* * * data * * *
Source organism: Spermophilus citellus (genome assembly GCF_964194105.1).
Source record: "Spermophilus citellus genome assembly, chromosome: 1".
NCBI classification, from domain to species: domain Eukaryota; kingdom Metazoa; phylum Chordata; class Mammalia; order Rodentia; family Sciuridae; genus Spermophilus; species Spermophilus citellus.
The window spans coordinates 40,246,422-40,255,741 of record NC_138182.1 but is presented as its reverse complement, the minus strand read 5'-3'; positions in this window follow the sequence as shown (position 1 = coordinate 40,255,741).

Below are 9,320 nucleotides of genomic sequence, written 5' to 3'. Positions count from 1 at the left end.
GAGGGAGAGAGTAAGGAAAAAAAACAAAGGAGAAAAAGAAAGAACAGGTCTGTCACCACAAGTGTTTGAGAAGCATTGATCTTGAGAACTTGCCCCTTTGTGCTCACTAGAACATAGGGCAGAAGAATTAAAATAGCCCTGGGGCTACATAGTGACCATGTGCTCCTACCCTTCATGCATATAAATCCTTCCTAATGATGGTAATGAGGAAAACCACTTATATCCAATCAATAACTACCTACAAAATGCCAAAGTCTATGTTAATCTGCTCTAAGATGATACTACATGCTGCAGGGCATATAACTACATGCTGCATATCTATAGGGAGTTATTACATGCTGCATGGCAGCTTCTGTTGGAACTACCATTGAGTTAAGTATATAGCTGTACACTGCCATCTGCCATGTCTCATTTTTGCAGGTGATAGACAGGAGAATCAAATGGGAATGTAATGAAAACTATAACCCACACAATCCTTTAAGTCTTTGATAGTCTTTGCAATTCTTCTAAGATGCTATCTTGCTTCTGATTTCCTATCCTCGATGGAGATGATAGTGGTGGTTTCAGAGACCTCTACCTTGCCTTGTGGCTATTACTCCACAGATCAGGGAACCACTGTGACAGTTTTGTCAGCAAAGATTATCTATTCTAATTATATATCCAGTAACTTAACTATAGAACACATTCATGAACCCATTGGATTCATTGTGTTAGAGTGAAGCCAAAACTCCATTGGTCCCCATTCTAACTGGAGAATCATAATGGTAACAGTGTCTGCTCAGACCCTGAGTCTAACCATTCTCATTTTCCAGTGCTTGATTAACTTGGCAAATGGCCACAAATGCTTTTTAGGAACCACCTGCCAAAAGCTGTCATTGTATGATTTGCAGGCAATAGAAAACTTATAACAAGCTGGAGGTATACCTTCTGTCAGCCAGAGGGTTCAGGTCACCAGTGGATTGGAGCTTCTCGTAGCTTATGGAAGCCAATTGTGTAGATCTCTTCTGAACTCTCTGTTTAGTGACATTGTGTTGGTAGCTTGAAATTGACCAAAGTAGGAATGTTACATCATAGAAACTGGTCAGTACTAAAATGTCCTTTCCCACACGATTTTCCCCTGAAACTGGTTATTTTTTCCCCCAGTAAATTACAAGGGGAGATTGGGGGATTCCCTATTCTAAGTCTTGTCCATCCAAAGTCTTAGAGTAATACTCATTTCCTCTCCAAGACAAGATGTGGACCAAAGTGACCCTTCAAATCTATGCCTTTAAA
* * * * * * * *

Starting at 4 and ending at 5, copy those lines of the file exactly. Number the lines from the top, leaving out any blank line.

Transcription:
The window spans coordinates 40,246,422-40,255,741 of record NC_138182.1 but is presented as its reverse complement, the minus strand read 5'-3'; positions in this window follow the sequence as shown (position 1 = coordinate 40,255,741).

Below are 9,320 nucleotides of genomic sequence, written 5' to 3'. Positions count from 1 at the left end.